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International Women’s Day: How Addressing Women's Health Gap Can Save Global Economy

This healthcare need would benefit 3.9 billion women, providing an extra seven healthy days per year

Mrini Devnani
Women Can Save the World, Here's How (Photo Source: Pexels.com)
Women Can Save the World, Here's How (Photo Source: Pexels.com)

As per a report titled, Why the women’s health gap exists – and how to close it – according to experts at Davos, launched in January 2024, women may live longer than men, on average, but they spend 25 percent more of their lives in debilitating health. These are the findings of the report published by the World Economic Forum and the McKinsey Health Institute. Moreover, it noted that improving diagnostics, data on women-specific conditions like ovarian cancer, and directing more investments towards women’s health and research, is needed.

Considering this, it becomes crucial to focus on women’s health. And what better than to address this issue prior to International Women’s Day 2024! This year’s theme, Invest in Women: Accelerate Progress, emphasizes the same need and highlights the importance of gender equality, women’s, and girls' empowerment along with their rights to healthier lives.

Interestingly, some findings of the above report showcase shocking facts:

  1. Economic Impact: Closing the women's health gap could add $1 trillion to the global economy by 2040.

  2. Years Lost: The women's health gap leads to the loss of 75 million years of life annually due to poor health or early death.

  3. Beneficiaries: Closing the gap would benefit 3.9 billion women, providing an extra seven healthy days per year, totaling an average of 500 days over a lifetime.

  4. Investment Return: For every $1 invested in women's health, there could be around $3 in economic growth.

  5. Top Conditions: The top ten conditions impacting GDP include female-specific and non-specific health issues.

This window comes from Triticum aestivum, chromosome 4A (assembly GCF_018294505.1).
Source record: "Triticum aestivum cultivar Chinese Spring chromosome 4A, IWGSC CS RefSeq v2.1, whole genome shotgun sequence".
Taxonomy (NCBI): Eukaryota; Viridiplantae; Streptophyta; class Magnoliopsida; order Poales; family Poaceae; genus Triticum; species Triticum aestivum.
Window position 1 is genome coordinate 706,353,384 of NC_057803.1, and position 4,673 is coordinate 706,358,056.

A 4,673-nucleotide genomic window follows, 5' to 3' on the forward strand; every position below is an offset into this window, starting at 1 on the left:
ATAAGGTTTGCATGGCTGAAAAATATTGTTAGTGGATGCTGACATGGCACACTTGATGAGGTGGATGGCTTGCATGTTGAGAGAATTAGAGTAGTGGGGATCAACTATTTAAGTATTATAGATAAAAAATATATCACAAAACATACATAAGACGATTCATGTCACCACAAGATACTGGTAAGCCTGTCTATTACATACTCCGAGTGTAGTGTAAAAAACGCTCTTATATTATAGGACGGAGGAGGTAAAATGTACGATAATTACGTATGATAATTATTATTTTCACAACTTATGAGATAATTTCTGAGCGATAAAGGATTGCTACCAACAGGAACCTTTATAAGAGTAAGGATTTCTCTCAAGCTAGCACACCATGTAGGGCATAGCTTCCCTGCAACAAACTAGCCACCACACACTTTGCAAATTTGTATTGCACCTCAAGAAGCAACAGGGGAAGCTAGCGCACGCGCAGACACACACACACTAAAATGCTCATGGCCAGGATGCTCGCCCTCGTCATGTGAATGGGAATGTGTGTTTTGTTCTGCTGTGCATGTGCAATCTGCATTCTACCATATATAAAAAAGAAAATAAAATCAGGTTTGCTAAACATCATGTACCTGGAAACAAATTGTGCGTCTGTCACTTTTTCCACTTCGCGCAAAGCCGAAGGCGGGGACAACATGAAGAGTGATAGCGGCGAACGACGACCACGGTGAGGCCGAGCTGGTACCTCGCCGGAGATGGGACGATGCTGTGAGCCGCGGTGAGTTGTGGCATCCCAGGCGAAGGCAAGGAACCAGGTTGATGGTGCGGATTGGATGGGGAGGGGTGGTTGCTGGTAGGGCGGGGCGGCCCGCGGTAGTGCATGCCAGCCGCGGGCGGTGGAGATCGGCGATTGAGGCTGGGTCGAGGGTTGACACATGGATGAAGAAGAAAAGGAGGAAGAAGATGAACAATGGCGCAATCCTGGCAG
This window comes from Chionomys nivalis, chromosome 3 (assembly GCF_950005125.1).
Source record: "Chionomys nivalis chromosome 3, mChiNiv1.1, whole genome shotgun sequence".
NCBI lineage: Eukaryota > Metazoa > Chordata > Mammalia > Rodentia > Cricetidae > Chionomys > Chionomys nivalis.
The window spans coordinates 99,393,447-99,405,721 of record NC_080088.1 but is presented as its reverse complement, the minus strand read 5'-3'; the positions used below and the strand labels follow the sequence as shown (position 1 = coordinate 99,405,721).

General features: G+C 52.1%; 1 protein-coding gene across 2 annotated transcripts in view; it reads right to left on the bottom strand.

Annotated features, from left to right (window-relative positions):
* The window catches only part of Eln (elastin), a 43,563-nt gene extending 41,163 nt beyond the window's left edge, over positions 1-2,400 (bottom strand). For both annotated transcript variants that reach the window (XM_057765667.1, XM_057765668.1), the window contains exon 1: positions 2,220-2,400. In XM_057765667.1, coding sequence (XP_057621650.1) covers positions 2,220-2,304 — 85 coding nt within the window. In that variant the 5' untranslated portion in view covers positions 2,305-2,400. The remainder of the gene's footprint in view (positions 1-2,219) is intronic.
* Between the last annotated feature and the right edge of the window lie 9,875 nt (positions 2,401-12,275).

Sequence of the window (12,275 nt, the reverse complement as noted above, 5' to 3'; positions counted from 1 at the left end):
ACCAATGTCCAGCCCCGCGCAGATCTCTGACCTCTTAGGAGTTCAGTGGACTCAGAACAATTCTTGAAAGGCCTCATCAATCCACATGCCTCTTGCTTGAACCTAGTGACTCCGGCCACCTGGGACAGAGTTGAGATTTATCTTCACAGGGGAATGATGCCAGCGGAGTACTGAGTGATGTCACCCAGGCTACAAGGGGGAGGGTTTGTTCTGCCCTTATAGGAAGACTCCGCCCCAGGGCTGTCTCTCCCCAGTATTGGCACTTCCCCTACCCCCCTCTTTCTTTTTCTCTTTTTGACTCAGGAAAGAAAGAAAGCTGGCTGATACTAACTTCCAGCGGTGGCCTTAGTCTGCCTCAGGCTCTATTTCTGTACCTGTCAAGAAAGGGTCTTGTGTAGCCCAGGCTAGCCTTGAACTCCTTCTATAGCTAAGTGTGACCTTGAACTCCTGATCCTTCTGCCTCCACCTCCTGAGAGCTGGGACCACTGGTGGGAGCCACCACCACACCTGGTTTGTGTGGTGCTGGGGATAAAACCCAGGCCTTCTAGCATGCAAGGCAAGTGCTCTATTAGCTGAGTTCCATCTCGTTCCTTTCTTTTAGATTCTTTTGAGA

6. Underfunding: Less than 2% of healthcare research and innovation investment focuses on female-specific conditions beyond cancer.

  7. Global Alliance for Women's Health: The establishment aims to address under-investment and neglected areas in women's health research and development.

  8. Call for Redesign: Healthcare systems need reforming to address the specific needs of women, including increased understanding of female biology, policy, and advocacy work, infrastructure improvements, and reimagined medical education.

  9. Societal Impact: The lack of discussion and awareness around women's health issues perpetuates societal silence and inhibits women from advocating for their health rights.

When asked Dr Kamal Bajwa, a dietitian based in Ranbirpura, Patiala about the status of women’s health in India as of 2024, she said, “Thyroid, PCOD, and Anemia are some of the frequent conditions that are prevalent in women. Moreover, muscle loss is a common complaint for females these days. Many feel that they need to reduce weight, and in doing so, often, they end up harming their bodies. Hence, the solution is to have a healthy, balanced, and nutritious diet.”

She continued, “This Women’s Day, I urge women to target better health. What they can start doing is to be planned and stress-free. Moreover, before hopping onto trends, they must consider the mal-effects and ensure to fulfill the needs of their bodies. It is necessary to have the deficiencies checked from time to time. I also suggest that women must communicate their problems with their family members or kids.”

Therefore, the women's health gap holds the potential to significantly impact the global economy positively if addressed effectively. In doing so, we can not only improve the well-being of women worldwide but also crack vast economic opportunities. Investing in women's health means investing in the health of families and communities, as women often play central roles in caregiving and decision-making. Improved access to healthcare services, including reproductive health and maternal care, can lead to better maternal and child outcomes, reducing healthcare costs and improving productivity.

Finally, when women are healthy, they are more likely to participate fully in the workforce, driving economic growth and innovation.

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